The death of any human being has to come with a sense of sadness, and especially, especially in the case where there is the kind of theological despair we must have when it comes to someone such as Virginia Ramey Mollenkott. By the time she had concluded her work, she was really not just repudiating what she considered to be a conservative Christian tradition, she was really repudiating the very doctrine of God as revealed in Scripture.
Even as almost all the mainstream media and most of the cultural conversation is attuned to the 2020 presidential election — and frankly, little else — today on The Briefing we’re going to look at some ongoing issues of Christian concern that are also reflected in contemporary headlines that should have our attention.
The first comes from Tuesday’s print edition of The New York Times. It’s an obituary. The headline, “Virginia Mollenkott, Who Rooted Her Feminism in the Bible Dies at 88.” Now, for anyone who has been for the last several decades following the trajectory of American feminism, add to that the interaction between American feminism and American religion, add to that the LGBTQ revolution, well, the name of Virginia Mollenkott or Virginia Ramey Mollenkott, as she has also been known, it would be extremely well known.
And of course, something has to explain why The New York Times would give almost a half page in the print edition of Tuesday’s newspaper to someone who was considered a feminist biblical scholar or theologian. Why was she important? Well, she was important because she was herself a symbol of the great moral revolution and the great revolution in biblical interpretation and the interaction with feminism that emerged in the last half century.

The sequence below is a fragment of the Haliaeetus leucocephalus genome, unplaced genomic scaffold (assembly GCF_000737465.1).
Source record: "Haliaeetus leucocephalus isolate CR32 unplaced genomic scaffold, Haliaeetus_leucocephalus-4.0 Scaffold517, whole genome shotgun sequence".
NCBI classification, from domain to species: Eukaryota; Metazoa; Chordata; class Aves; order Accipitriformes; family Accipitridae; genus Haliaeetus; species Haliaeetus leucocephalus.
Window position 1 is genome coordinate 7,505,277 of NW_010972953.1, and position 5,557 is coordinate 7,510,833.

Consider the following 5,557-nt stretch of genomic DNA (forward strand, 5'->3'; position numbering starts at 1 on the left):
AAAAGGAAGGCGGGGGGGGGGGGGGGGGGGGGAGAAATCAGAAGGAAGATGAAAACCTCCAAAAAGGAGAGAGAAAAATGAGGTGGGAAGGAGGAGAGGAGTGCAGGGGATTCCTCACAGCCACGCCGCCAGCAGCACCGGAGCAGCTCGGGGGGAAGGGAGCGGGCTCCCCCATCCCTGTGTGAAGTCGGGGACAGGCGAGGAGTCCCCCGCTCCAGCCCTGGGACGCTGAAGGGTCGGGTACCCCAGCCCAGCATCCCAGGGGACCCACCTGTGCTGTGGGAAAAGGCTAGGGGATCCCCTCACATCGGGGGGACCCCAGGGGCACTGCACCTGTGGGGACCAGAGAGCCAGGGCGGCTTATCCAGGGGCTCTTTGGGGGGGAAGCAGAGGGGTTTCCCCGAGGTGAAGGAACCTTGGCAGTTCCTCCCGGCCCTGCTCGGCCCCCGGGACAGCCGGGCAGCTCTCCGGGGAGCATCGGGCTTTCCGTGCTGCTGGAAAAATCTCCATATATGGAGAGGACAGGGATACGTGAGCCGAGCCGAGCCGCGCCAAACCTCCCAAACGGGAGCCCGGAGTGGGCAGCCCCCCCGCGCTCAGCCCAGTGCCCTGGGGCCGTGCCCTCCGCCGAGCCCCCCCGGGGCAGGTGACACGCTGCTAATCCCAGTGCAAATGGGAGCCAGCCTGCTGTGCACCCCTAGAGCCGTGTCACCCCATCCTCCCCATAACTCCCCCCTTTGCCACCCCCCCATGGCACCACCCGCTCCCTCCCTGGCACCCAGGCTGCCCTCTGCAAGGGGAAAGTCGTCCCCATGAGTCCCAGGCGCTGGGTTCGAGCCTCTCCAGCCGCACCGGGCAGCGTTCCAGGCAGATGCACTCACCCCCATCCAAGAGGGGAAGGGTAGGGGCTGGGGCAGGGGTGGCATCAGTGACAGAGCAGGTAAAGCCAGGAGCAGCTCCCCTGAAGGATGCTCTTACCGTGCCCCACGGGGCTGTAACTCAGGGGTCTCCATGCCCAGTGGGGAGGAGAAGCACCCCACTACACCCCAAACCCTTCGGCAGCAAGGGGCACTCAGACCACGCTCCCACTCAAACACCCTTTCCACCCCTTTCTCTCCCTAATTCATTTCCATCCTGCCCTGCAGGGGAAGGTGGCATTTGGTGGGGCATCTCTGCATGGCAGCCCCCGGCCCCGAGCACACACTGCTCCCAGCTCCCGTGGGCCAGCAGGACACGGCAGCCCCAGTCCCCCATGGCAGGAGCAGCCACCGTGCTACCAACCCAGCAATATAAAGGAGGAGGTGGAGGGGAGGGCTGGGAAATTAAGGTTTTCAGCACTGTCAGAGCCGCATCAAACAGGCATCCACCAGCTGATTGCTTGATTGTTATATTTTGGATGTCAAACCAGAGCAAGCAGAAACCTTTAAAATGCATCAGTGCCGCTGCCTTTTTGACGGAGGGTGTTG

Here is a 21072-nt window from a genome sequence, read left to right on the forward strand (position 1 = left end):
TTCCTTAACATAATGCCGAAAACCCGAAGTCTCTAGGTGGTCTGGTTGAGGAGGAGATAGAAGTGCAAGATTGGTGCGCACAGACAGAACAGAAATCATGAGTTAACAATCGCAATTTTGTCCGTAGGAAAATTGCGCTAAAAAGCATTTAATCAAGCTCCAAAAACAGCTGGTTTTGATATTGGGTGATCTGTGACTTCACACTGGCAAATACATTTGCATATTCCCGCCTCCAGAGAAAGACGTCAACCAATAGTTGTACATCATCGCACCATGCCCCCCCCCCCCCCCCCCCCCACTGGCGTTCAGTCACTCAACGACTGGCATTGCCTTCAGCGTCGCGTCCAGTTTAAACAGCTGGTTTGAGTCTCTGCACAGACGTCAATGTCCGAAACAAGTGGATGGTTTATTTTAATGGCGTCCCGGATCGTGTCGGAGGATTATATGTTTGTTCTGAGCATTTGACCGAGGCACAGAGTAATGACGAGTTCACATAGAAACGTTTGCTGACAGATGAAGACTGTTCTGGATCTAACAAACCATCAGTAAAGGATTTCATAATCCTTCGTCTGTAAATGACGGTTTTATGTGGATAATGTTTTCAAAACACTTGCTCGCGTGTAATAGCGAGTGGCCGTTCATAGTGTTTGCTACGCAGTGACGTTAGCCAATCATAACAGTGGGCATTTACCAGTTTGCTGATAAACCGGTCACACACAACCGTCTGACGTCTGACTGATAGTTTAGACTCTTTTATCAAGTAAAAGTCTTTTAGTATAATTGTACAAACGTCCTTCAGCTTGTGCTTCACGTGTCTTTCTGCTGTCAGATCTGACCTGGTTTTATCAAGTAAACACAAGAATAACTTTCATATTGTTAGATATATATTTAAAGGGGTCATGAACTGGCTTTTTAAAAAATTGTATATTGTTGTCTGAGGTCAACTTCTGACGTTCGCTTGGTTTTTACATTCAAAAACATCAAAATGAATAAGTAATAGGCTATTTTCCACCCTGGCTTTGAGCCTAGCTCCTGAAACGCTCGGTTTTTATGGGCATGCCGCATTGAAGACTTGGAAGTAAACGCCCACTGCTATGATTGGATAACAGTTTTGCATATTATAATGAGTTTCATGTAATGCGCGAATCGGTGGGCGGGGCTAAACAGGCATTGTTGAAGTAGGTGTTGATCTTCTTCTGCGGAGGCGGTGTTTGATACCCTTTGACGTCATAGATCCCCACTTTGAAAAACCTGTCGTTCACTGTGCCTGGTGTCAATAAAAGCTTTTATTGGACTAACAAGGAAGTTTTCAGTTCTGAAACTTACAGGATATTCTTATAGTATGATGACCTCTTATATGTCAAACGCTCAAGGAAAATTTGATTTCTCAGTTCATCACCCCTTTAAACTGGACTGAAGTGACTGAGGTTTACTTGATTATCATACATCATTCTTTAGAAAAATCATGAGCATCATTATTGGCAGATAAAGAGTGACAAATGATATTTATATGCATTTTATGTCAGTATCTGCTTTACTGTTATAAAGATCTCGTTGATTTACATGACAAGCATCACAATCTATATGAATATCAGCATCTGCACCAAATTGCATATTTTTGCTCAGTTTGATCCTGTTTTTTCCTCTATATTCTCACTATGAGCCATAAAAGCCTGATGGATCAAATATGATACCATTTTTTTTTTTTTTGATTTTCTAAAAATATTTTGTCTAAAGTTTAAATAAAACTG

Let’s just consider one of the first paragraphs in the obituary,
“Raised in an evangelical household that disavowed her lesbianism, Dr. Mollenkott became a scholar of the Bible whose books on feminist and gay spirituality offered an expansive, inclusive theology that embraced not only women as equals to men, but gay, bisexual, and transgender people too.”
Now that’s a very interesting paragraph in and of itself, but the paragraph actually is an understatement of what would follow. Consider the very next paragraph, speaking of the late professor Mollenkott,
“She pointed out that Adam, for instance, was male and female before he got lonely. She noted biblical passages that argued for the eradication of all sorts of categories like race, class, and gender. And she wrote about how gay people could use the experience of oppression to find compassion and empathy for those who might be hostile toward them.”
Now, Virginia Mollenkott is indeed one of those names that jumps out at us from recent American Christian history and in particular from recent American evangelical history, because she in herself became a test case for evangelical identity, and at the very same time that many American evangelicals were trying to wrestle with the questions that were posed to us by the emergence of second-wave feminism. But when it comes to Virginia Mollenkott, she was way past second-wave feminism.
She eventually would argue for the elimination of gender as a meaningful category. But looking at how the mainstream media covers the story, let’s go back to that sentence where we’re told that Virginia Mollenkott had “pointed out that Adam, for instance, was male and female before he got lonely.” I’ll just pause there to say, that’s not actually what the biblical text says. In fact, the biblical text emphatically does not tell us that Adam was not male or for that matter, as it is put here, was both male and female before the creation of Eve, before he got lonely, as the passage says.